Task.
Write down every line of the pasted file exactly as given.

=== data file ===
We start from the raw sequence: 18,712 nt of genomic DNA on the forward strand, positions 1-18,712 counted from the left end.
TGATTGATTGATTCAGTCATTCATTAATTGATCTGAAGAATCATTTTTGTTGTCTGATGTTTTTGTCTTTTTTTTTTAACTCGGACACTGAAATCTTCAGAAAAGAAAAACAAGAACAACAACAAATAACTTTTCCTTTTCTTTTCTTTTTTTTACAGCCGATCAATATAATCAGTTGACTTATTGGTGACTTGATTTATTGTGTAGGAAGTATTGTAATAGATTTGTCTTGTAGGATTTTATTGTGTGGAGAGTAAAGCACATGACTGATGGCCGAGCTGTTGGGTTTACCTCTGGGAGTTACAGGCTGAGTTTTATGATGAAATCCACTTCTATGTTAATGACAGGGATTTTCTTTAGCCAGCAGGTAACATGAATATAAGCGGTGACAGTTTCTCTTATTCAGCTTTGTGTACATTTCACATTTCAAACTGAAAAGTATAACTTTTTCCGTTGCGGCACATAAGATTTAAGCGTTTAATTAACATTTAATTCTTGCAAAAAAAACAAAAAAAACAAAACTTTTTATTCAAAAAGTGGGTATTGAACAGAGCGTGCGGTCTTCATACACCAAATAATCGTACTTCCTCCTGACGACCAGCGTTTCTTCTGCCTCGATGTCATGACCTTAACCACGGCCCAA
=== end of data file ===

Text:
We start from the raw sequence: 18,712 nt of genomic DNA on the forward strand, positions 1-18,712 counted from the left end.
TGATTGATTGATTCAGTCATTCATTAATTGATCTGAAGAATCATTTTTGTTGTCTGATGTTTTTGTCTTTTTTTTTTAACTCGGACACTGAAATCTTCAGAAAAGAAAAACAAGAACAACAACAAATAACTTTTCCTTTTCTTTTCTTTTTTTTACAGCCGATCAATATAATCAGTTGACTTATTGGTGACTTGATTTATTGTGTAGGAAGTATTGTAATAGATTTGTCTTGTAGGATTTTATTGTGTGGAGAGTAAAGCACATGACTGATGGCCGAGCTGTTGGGTTTACCTCTGGGAGTTACAGGCTGAGTTTTATGATGAAATCCACTTCTATGTTAATGACAGGGATTTTCTTTAGCCAGCAGGTAACATGAATATAAGCGGTGACAGTTTCTCTTATTCAGCTTTGTGTACATTTCACATTTCAAACTGAAAAGTATAACTTTTTCCGTTGCGGCACATAAGATTTAAGCGTTTAATTAACATTTAATTCTTGCAAAAAAAACAAAAAAAACAAAACTTTTTATTCAAAAAGTGGGTATTGAACAGAGCGTGCGGTCTTCATACACCAAATAATCGTACTTCCTCCTGACGACCAGCGTTTCTTCTGCCTCGATGTCATGACCTTAACCACGGCCCAA